The BBC has appointed ITN chief executive Deborah Turness as its CEO of BBC News and Current Affairs.

Turness, who effectively takes on one of the most high-profile news roles in the U.K., takes over from Fran Unsworth. The latter 40-year BBC veteran revealed in September that she would be stepping down at the end of January.

BBC chief executive Tim Davie praised Turness as bringing a “wealth of experience, insight, first-class editorial judgement, and a strong track record of delivery.”

“She is a passionate advocate for the power of impartial journalism and a great believer in the BBC and the role we play, in the U.K. and globally,” continued Davie. “She will do a brilliant job of leading our news and current affairs as we deliver on the BBC’s public service mission in the digital age.”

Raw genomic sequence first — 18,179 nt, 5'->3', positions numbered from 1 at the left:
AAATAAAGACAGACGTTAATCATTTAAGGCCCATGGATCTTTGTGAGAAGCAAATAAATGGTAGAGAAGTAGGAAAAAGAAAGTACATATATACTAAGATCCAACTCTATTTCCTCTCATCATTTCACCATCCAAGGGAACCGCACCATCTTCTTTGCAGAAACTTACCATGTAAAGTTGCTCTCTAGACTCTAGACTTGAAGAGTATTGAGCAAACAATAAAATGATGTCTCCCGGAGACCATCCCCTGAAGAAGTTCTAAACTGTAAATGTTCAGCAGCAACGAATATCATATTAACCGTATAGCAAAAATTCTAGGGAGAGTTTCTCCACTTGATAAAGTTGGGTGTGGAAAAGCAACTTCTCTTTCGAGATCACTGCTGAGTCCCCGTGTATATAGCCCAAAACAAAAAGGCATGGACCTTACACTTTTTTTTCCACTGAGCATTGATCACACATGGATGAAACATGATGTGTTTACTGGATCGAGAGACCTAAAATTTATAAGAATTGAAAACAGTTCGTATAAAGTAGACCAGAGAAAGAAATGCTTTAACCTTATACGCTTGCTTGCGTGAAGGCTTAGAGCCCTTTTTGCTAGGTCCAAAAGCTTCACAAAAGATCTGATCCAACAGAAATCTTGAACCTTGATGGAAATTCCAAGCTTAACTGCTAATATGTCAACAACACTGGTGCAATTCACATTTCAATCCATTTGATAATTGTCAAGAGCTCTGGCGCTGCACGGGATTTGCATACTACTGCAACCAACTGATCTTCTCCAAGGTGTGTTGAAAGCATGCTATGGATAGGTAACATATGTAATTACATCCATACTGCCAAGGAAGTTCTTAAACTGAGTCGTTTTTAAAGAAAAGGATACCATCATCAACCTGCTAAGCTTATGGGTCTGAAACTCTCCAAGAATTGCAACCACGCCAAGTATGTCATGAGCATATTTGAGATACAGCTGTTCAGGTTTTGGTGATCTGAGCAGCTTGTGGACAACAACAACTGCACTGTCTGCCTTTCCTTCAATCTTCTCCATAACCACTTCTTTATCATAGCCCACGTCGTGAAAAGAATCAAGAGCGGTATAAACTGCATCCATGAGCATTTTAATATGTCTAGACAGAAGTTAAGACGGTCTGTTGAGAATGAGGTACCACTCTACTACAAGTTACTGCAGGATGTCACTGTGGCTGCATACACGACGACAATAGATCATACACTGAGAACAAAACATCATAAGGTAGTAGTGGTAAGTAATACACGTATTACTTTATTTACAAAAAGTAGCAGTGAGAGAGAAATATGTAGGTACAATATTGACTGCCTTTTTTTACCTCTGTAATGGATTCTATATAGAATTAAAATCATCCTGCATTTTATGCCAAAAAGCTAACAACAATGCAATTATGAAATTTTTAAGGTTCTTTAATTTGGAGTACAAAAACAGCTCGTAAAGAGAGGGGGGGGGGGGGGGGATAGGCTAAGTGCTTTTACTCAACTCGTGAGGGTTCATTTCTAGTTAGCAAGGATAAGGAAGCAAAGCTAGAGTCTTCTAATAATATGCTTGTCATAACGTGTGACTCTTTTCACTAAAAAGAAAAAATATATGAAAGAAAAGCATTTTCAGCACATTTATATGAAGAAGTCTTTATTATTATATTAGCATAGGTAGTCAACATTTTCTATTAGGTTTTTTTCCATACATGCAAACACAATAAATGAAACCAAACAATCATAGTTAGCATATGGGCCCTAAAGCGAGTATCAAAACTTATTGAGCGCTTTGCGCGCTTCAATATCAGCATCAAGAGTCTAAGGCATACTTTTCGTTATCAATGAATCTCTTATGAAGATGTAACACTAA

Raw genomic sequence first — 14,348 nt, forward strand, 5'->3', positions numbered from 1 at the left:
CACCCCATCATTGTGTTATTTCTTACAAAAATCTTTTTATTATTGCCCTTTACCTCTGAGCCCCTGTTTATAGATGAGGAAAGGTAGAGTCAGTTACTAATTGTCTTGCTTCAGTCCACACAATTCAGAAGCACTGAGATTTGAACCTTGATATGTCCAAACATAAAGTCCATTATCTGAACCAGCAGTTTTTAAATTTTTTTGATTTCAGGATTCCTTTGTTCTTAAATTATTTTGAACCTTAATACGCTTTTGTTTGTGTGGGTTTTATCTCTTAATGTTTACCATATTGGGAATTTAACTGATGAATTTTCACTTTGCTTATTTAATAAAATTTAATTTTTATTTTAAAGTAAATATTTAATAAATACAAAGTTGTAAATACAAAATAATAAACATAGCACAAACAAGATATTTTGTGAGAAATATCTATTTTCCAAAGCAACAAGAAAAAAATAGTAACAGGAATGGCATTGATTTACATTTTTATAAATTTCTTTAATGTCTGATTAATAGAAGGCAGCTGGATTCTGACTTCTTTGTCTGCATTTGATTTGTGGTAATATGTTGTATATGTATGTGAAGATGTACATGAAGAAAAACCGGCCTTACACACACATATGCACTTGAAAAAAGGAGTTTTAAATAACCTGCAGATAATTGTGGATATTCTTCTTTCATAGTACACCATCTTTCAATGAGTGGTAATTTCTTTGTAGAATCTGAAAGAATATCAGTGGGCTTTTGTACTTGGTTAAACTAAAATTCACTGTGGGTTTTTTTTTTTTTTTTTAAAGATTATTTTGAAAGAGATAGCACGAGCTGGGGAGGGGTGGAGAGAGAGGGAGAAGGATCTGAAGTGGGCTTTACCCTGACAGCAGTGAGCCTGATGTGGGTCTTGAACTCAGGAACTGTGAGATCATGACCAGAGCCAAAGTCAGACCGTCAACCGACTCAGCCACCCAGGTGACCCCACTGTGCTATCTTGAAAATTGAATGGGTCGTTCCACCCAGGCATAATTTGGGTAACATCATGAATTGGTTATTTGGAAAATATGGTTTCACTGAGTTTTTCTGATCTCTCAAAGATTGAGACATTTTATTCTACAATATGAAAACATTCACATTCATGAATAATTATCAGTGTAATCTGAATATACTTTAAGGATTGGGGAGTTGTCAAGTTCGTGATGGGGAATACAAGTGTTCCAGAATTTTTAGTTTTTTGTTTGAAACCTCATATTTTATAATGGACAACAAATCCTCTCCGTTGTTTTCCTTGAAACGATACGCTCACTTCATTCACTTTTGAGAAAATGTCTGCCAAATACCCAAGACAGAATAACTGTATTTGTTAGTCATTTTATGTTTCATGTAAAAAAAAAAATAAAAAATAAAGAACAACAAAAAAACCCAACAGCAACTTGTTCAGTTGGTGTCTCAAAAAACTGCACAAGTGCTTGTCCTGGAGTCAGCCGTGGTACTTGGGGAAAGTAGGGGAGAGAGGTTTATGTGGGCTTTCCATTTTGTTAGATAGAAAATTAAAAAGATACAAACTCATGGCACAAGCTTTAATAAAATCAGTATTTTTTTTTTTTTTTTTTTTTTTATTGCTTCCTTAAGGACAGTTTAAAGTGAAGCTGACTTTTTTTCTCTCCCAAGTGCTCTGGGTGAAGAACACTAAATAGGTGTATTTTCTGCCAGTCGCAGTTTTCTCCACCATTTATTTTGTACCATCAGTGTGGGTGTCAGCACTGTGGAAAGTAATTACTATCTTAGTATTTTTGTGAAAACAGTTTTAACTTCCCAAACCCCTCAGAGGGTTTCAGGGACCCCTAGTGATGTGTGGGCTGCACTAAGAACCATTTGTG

Turness added: “In the U.K. and around the world, there has never been a greater need for the BBC’s powerful brand of impartial, trusted journalism. It is a great privilege to be asked to lead and grow BBC News at a time of accelerated digital growth and innovation, when its content is reaching more global consumers on more platforms than ever before.”

Turness, who will be paid £400,000 ($550,000) per year in the role, will oversee a team of around 6,000 people.

Recent figures show that eight out of ten U.K. adults use BBC News every week.

More to come.

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